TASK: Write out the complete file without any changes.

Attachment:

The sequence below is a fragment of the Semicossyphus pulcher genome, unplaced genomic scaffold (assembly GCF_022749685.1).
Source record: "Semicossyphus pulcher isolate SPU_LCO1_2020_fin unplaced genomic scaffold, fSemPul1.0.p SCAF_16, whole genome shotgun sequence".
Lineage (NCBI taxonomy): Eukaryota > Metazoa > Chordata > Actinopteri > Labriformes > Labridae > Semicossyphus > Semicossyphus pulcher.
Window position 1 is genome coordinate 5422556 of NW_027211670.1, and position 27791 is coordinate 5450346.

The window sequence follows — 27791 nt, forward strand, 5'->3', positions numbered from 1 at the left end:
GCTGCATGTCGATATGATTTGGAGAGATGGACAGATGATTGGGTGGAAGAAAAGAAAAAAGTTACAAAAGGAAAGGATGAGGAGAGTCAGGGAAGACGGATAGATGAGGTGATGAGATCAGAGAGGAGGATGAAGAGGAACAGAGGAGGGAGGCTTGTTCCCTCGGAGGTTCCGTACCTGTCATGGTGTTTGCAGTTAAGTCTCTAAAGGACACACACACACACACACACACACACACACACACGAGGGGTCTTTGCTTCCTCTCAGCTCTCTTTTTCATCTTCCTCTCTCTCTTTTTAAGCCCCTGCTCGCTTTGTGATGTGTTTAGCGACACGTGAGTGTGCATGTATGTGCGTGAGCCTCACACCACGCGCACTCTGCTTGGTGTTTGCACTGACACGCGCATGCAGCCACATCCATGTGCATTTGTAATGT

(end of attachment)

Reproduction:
The sequence below is a fragment of the Semicossyphus pulcher genome, unplaced genomic scaffold (assembly GCF_022749685.1).
Source record: "Semicossyphus pulcher isolate SPU_LCO1_2020_fin unplaced genomic scaffold, fSemPul1.0.p SCAF_16, whole genome shotgun sequence".
Lineage (NCBI taxonomy): Eukaryota > Metazoa > Chordata > Actinopteri > Labriformes > Labridae > Semicossyphus > Semicossyphus pulcher.
Window position 1 is genome coordinate 5422556 of NW_027211670.1, and position 27791 is coordinate 5450346.

The window sequence follows — 27791 nt, forward strand, 5'->3', positions numbered from 1 at the left end:
GCTGCATGTCGATATGATTTGGAGAGATGGACAGATGATTGGGTGGAAGAAAAGAAAAAAGTTACAAAAGGAAAGGATGAGGAGAGTCAGGGAAGACGGATAGATGAGGTGATGAGATCAGAGAGGAGGATGAAGAGGAACAGAGGAGGGAGGCTTGTTCCCTCGGAGGTTCCGTACCTGTCATGGTGTTTGCAGTTAAGTCTCTAAAGGACACACACACACACACACACACACACACACACACGAGGGGTCTTTGCTTCCTCTCAGCTCTCTTTTTCATCTTCCTCTCTCTCTTTTTAAGCCCCTGCTCGCTTTGTGATGTGTTTAGCGACACGTGAGTGTGCATGTATGTGCGTGAGCCTCACACCACGCGCACTCTGCTTGGTGTTTGCACTGACACGCGCATGCAGCCACATCCATGTGCATTTGTAATGT